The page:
In addition, e.E. has two websites: Never Counted Out: A Creative Revolution to Empower At-Risk Youth, and Big Dreams Write, because apparently she never sleeps.

Here you go, everyone, the last of the mini-interviews:

Ingrid Abrams: When it comes to public speaking, you are a total powerhouse. Your speech at the 2014 Stonewall Brunch made everyone feel motivated, validated, and just totally inspired. Then, when you talked to the kids at my last library, after a showing of your movie At-Risk Summer, you had them opening up and participating in very honest and open conversations. What’s your secret to connecting so well with your audiences?

e.E. Charlton-Trujillo: I think the secret is seeing the value in every person I connect with, with a sincere desire to hear and understand each person’s story. It’s incredibly important not to be dismissive of someone else’s journey, and that requires actively listening. And of course, I have no shortage of enthusiasm. If I’m excited about what I do, audiences will be excited too.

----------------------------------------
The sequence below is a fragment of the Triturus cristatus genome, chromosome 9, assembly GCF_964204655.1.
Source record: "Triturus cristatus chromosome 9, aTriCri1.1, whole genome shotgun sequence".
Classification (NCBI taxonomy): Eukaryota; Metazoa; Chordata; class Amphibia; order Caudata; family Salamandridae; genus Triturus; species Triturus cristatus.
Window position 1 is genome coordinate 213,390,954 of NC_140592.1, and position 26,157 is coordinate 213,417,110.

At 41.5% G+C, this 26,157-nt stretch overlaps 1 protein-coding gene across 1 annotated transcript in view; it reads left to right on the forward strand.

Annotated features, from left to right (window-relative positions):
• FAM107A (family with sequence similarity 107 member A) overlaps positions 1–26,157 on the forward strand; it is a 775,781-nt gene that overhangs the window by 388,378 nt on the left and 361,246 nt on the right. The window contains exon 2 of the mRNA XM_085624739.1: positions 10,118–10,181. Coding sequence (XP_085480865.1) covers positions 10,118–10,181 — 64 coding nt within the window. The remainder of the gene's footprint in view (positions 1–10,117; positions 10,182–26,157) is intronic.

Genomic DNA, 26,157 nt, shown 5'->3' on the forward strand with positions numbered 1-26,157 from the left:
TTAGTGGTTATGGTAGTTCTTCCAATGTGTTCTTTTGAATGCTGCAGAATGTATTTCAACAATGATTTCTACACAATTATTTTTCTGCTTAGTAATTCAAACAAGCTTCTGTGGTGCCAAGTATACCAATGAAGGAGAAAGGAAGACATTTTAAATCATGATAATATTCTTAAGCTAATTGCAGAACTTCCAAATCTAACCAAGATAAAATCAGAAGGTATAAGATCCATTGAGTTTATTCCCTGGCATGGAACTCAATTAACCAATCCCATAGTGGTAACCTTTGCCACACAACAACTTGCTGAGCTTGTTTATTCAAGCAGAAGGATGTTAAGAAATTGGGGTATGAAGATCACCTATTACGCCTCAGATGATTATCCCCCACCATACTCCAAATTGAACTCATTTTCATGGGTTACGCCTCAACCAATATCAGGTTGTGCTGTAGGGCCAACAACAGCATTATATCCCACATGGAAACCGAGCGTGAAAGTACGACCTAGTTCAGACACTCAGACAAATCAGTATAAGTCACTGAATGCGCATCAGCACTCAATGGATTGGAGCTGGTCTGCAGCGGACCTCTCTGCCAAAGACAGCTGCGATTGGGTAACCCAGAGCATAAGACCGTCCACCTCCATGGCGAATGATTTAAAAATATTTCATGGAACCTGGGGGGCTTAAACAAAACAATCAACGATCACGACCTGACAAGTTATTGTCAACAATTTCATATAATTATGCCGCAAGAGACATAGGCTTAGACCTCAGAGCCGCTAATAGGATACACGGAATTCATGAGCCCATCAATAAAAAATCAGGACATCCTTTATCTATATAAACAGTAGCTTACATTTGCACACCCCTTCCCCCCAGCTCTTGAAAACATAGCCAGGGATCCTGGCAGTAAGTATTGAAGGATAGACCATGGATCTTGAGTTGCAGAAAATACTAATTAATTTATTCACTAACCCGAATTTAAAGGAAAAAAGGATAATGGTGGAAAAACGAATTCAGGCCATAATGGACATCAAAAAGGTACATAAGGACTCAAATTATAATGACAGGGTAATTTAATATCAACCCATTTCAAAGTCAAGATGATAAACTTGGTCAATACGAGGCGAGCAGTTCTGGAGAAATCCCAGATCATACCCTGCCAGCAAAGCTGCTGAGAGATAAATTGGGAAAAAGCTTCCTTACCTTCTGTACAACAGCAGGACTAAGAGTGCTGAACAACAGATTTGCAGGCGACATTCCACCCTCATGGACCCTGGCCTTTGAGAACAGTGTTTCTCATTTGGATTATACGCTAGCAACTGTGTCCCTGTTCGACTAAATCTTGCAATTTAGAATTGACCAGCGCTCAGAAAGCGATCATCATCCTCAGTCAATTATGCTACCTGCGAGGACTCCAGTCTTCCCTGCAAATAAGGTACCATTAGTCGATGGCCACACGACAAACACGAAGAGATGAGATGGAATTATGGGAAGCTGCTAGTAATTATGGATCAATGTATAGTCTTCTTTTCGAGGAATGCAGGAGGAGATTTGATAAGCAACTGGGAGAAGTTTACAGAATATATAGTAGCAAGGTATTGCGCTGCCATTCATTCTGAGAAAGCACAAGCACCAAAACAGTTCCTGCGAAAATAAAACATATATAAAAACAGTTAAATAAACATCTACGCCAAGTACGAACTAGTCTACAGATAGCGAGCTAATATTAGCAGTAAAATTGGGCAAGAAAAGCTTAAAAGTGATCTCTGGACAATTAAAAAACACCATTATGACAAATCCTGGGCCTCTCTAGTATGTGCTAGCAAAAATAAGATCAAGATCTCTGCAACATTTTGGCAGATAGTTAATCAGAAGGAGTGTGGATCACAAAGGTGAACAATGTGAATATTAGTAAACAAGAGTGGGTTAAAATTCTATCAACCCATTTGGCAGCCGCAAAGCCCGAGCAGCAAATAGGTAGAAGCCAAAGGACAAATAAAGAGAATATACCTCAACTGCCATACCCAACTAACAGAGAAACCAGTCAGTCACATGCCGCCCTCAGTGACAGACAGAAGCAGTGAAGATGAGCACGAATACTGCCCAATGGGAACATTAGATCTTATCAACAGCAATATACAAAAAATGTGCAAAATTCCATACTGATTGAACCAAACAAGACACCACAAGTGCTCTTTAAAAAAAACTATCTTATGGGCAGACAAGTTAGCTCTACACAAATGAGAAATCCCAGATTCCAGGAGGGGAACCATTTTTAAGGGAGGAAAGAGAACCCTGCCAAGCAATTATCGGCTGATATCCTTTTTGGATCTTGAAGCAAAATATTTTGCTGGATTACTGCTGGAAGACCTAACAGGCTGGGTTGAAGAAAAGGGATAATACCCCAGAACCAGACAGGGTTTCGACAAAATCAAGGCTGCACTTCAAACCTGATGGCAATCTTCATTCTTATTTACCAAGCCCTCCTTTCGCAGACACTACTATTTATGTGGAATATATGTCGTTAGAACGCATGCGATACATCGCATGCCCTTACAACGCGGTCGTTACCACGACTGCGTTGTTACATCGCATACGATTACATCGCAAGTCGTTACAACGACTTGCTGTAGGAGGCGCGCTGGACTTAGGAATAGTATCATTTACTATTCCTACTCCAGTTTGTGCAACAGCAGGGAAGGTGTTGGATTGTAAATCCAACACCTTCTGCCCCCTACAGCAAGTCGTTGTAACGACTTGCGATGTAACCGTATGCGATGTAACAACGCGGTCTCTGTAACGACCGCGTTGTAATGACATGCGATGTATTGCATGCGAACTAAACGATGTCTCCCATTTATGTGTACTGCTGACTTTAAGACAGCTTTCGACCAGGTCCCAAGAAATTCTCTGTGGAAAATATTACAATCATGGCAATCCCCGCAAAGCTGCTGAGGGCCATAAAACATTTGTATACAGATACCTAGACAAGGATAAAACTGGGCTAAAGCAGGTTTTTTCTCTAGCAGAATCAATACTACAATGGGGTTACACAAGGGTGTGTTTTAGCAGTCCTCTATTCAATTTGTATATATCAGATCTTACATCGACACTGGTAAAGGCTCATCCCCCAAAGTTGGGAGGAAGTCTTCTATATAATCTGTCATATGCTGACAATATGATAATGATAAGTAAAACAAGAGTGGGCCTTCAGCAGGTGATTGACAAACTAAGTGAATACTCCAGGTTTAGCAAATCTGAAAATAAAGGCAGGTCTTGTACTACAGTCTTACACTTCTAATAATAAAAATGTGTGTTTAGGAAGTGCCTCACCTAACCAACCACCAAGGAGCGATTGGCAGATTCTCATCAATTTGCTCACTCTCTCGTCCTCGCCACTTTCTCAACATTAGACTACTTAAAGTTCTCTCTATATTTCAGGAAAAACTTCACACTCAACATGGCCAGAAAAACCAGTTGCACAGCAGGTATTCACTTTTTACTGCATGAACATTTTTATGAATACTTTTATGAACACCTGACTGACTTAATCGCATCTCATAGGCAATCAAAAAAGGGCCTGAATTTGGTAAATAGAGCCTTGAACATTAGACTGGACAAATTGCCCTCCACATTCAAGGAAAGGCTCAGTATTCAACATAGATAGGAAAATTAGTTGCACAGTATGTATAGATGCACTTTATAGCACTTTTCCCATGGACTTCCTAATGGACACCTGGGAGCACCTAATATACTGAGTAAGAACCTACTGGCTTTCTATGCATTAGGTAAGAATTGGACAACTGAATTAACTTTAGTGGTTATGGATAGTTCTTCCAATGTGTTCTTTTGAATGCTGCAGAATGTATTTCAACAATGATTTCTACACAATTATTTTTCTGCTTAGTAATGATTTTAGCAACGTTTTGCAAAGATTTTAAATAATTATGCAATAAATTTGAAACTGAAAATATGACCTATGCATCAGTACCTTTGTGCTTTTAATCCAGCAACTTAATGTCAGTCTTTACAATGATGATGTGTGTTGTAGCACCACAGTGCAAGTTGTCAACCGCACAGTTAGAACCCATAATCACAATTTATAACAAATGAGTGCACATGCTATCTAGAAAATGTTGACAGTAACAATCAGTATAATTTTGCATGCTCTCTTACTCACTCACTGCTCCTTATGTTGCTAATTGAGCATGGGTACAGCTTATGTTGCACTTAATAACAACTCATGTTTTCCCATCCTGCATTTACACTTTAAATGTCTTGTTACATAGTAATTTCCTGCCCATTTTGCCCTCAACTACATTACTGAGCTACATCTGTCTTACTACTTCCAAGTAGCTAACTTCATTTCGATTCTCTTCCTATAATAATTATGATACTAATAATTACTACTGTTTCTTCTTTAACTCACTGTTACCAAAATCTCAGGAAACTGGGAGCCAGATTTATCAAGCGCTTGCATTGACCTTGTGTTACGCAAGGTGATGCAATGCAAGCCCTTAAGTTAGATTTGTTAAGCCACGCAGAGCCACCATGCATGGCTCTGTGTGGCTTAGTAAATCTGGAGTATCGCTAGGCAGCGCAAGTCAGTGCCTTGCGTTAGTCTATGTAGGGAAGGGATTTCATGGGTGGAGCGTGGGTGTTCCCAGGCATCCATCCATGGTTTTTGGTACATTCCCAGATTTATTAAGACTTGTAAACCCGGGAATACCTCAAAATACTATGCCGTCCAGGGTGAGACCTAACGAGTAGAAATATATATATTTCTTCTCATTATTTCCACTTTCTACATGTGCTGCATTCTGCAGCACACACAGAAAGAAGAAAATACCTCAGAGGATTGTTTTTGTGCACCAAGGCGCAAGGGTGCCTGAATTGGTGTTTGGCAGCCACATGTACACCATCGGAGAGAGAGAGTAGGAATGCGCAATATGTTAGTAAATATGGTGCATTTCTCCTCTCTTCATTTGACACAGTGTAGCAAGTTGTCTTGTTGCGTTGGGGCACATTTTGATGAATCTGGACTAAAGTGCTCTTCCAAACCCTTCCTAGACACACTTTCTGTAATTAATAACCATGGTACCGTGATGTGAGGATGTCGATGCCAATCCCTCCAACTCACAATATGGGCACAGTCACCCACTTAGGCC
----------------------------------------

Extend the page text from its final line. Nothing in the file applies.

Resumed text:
IA: YA literature is becoming more inclusive with every new book, but, when it comes to protagonists, there’s a patent lack of body diversity. Fat/plus-sized characters are few and far between. Why was writing about a girl named Fat Angie important to you?

e.E.: It’s important in the way that any incarnation of a character who is struggling to be seen in the world and struggling with self-acceptance is important. And because there is no one like Fat Angie in teen lit, and young people needed someone like her. And because we all have things we struggle with, that we hurt from, that we have to fight to overcome. That’s what’s important – those are the universal truths that any reader can relate to. Angie’s story transcends race, gender, even sexual orientation.